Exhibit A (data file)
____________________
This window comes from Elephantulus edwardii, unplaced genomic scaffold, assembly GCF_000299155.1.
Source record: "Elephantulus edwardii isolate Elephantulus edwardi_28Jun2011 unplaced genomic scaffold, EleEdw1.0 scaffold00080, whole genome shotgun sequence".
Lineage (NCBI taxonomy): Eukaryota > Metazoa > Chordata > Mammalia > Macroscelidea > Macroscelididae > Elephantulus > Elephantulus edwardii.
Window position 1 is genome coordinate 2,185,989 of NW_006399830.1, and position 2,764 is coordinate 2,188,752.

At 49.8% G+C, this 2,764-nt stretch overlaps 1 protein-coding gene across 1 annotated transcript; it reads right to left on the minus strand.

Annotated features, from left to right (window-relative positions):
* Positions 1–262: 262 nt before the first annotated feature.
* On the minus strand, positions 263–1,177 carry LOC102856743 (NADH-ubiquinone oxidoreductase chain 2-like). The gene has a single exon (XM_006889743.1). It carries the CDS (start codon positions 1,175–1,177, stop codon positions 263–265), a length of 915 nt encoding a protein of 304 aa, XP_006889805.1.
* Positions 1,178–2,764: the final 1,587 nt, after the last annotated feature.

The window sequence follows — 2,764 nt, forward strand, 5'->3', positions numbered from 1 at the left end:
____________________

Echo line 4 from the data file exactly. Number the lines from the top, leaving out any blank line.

Window position 1 is genome coordinate 2,185,989 of NW_006399830.1, and position 2,764 is coordinate 2,188,752.